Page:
I think that, you know, Super Hybrid is very much a genre movie, and it’s not necessarily my genre, but it’s something that I can appreciate.  And, when I read it, I wasn’t sure about it.  The script was also still in its earlier stages, so I went for a meeting with Oliver Hengst and Elizabeth Wang-Lee, and Eric (Valette), the director, and we had one of those great meetings, one of those meetings where you were meeting people that you were going to be friends with for the rest of your life.

We all knew what we had, that it’s a movie that shouldn’t take itself too seriously, and hopefully will be a lot of fun to shoot.  And that’s really what drew me — is the people involved.  We worked together on the script, and made Ray a lot more slimy and annoying, and hopefully succeeded with that.

I watched the film, and what I found very interesting was even though it’s a killer car film, it’s also set in a very claustrophobic environment, the garage.  Was that a challenge not only having a car as a protagonist but also being in a confined area? 

Yeah.  I mean, the confined area was huge.  It was a huge kind of a hangar made out of cement, in Regina, Canada, and it was definitely claustrophobic.  I mean, after a while, you’re going to miss the sun and miss being outside.  The effect that we created while we were filming it there worked well: the darkness, the hard walls, and having all these vehicles driving around at high speeds and so on.  The effect that you feel in the film was very much real.

Unlike other killer car films, like The Car or Christine, the vehicle super-hybrid kind of changes shape and functions in a much more chameleon-like capacity.  Did you find it difficult to act opposite an object, versus another actor?   

Yeah.  You know, it’s always slightly harder, acting opposite an object.  I’m sure there are actors out there who would rather work with an object than with their co-stars.  But that being said, I  didn’t encounter too much of that in my career, so I’ve been pretty lucky.  It’s hard but my character is more annoying towards everyone else, so I was lucky enough to just work with Shannon (Beckner) and Ryan (Kennedy) and Adrien (Dorval) and so on, and be more annoying towards them.

The car was more scary, and that’s where I had to pretend.  But we all played off each other.

You’ve done television, you’ve done film, you’ve don’t actually a fair amount of animation voice work.  Do you have a preference for what you work in, what area? 

I like it all, and  I love the voice-over work.  That’s kind of picked up a little bit even more in the last few years, and I love doing that.

It means a few things.  It means I don’t have to be away from my family for too long while I’m doing it;  It means that I don’t have to put any make-up on or wear any fancy costume or anything like that, or worry about all the hair, and all the things that are very unnatural for me.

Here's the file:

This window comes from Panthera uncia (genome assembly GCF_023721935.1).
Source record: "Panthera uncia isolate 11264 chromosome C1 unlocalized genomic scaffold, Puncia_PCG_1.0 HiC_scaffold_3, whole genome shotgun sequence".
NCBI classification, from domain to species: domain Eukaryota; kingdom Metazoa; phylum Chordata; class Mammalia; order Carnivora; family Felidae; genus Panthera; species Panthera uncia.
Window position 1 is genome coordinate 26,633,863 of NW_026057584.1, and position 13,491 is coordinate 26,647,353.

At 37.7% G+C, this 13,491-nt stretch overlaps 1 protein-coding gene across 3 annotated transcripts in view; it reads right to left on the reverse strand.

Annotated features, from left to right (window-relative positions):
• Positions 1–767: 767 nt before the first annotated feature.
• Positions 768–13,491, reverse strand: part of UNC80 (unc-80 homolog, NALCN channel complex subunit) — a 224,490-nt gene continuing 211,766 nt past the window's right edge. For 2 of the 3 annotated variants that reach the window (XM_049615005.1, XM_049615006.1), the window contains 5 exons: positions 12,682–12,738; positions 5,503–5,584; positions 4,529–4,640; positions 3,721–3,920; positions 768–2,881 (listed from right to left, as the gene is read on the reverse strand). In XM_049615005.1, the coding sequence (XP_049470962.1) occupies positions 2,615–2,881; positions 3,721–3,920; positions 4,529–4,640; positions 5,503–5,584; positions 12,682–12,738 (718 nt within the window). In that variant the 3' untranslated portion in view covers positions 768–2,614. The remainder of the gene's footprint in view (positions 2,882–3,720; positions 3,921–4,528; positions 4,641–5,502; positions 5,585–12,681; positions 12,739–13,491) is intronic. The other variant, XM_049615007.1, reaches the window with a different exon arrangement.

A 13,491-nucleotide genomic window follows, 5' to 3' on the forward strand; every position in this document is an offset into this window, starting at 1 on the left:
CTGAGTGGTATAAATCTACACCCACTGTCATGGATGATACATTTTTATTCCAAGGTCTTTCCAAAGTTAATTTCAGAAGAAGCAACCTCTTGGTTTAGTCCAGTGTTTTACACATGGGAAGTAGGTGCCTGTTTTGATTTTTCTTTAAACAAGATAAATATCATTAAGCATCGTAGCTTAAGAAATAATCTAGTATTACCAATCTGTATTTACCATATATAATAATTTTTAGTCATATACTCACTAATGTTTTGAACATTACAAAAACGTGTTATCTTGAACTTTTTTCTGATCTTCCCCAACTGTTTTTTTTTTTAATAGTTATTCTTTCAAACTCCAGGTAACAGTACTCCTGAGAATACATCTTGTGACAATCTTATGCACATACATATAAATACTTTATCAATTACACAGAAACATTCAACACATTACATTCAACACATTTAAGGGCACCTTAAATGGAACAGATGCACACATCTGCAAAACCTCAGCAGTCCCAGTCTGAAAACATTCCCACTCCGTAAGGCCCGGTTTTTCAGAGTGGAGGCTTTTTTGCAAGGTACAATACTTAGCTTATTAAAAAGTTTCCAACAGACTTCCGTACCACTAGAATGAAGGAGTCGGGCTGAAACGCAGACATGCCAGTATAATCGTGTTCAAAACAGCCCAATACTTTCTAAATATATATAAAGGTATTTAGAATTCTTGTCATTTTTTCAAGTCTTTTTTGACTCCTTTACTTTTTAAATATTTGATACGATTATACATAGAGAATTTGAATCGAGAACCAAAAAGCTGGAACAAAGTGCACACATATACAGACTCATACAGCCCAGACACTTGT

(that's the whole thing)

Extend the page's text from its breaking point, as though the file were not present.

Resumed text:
I love the challenge of creating a character by using your voice only.  I’m doing a show right now called Young Justice, which is a show on the Cartoon Network and it’s great fun.  But of course, filming on-screen is phenomenal too.  I like it all.

Your next film, For The Love of Money is the first time in a film that you actually get to play an Israeli?


What was that experience like?

Well, it’s actually funny, because on Covert Affairs I played an Israeli too, a secret agent.  But For The Love of Money is more re-enacting a character, and it’s based on a true story.

It’s very interesting meeting that character’s friends and family and so on, all of them that knew him.

It’s cool.  I like it.  I like playing an Israeli.

The funny thing about it is nobody actually knows that I’m an Israeli actor.

I think very few people do in Israel.  I didn’t start my career there, and I guess when they see the stuff I do, nobody guesses that I’m Israeli, even though my name is Oded.

So it’s kind of fun.  It was kind of fun playing an Israeli character.

I’m Jewish, and when I saw you in The Mummy I realized that, “Oded Fehr’s the toughest Jew in movies.” 

I know.  I know.  Thank you.

What else do you have coming up?  

I’ve got For The Love of Money.  I’m doing Covert Affairs.  I’m actually up in Toronto right now shooting Covert Affairs, and there’s another show that I’m recurring on called Jane by Design, with Andie MacDowell.  I play some kind of a designer, soon-to-be-ex-husband of Andie MacDowell, and that’s kind of fun.

What are you currently geeking out over? 

Oh, I geek out over superheroes and Star Trek and sci-fi movies.  I love the voice-over work that I do.  Basically, it’s a whole bunch of basically like-minded geeks who love those kind of superheroes and stuff like that.  I’m totally into comic books and all that.  So it’s a lot of fun.